by the term fixed, the sale shall be held cancelled; and if the purchaser in the interval crops the lands, he shall account for the value upon the rescission of the sale, and shall make up to the vendor any loss he may subsequently sustain by reselling for a less price,—it is settled that, if the price be not paid by the term appointed, the vendor can bring an action on the sale. The statement that an action on sale will lie, although the sale is declared to be off, need not occasion any difficulty ; for in all cases of sale the intention is more important than the language:
a certain event—this was the opinion of Sabinus; but Proculus, considering it absurd that an action intended to secure the execution of a contract should be used to annul it, held that an actio praescriptis verbis was the proper procedure (D, 19. 5. 12). The Sabinian view, followed with some hesitation by Paul (D. 18. 5. 6), and adopted here with more confidence by Pomponius, prevailed in the end. Cp. D. 18. 3. 4 pr.; 19. 1, 11, 3.; ib. 6. The pact (he argues) was intended simply to release the vendor from his contractual engagements on the expiry of a certain period, and to invest him again with the free disposal of his property, but not to have retroactive effect so as to annul all that had gone before, as if the contract had never been made. The continued efficacy of the contract is plain, both from the penal consequences which followed, and from the consideration that, if it had been avoided to all intents, the lex commissoria as an adjected pact would have been equally void.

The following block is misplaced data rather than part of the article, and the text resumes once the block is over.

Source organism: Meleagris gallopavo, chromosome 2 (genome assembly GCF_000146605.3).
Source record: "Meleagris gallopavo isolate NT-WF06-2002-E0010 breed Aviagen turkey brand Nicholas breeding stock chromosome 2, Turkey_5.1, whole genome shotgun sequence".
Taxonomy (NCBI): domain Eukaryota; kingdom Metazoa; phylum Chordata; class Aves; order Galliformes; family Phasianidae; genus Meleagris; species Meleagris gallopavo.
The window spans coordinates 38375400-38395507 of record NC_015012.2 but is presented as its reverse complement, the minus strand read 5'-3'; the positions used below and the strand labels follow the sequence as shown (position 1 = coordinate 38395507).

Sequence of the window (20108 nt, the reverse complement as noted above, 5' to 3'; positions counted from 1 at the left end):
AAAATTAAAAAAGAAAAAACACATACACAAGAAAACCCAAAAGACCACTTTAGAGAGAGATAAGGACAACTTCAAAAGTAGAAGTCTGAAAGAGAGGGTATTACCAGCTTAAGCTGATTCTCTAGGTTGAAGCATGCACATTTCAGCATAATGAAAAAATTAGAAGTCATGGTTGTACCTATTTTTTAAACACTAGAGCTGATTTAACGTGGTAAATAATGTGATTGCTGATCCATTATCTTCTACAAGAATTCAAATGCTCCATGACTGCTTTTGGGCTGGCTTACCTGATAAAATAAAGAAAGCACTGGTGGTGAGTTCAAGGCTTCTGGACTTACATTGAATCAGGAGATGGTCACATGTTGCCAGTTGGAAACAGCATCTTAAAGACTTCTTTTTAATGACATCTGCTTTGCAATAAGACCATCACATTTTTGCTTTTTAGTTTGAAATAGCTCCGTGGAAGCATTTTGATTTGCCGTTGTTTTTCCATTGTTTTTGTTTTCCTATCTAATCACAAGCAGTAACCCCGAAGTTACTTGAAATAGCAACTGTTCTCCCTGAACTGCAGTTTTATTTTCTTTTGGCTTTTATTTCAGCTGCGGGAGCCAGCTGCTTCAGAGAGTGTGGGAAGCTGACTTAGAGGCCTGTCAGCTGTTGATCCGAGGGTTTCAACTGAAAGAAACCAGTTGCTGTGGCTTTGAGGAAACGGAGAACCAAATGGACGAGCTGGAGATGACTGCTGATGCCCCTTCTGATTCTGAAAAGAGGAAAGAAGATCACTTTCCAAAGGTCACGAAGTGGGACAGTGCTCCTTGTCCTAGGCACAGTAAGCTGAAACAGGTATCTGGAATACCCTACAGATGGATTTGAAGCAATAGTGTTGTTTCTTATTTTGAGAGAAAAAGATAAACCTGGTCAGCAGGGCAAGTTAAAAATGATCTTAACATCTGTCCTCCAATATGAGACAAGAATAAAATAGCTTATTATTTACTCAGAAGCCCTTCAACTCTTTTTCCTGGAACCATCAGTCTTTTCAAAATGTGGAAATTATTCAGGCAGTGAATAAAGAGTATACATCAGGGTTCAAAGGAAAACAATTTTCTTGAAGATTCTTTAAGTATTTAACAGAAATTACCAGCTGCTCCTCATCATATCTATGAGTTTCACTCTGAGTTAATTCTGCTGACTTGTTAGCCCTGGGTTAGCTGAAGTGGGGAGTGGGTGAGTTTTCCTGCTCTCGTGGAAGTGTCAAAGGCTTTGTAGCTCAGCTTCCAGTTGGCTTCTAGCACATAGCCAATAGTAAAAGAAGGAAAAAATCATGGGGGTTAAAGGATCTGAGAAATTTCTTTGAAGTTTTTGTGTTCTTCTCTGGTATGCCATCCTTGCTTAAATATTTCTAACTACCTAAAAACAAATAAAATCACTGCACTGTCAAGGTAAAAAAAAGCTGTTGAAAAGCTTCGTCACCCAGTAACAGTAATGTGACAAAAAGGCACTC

It is a disputed question whether the seller was entitled to bring a rei vindicatio, i.e. to claim the tbing sold as his, on the ground that the property in it (which passed to the buyer upon delivery where credit was given) had been revested in him as the direct result of his exercising his right to rescind the sale. The inain authorities on the point are the Rescripts in C. iv. 54. 1-4, and they seem to yield a negative answer. Of course where the agreement was to operate as a suspensive condition, the seller as undivested owner could maintain a real action against the person in possession.
The tendency of modern law is more favourable to the transfer of property and the security of commerce; it rejects the idea of any implied condition or hypothec for security of the price after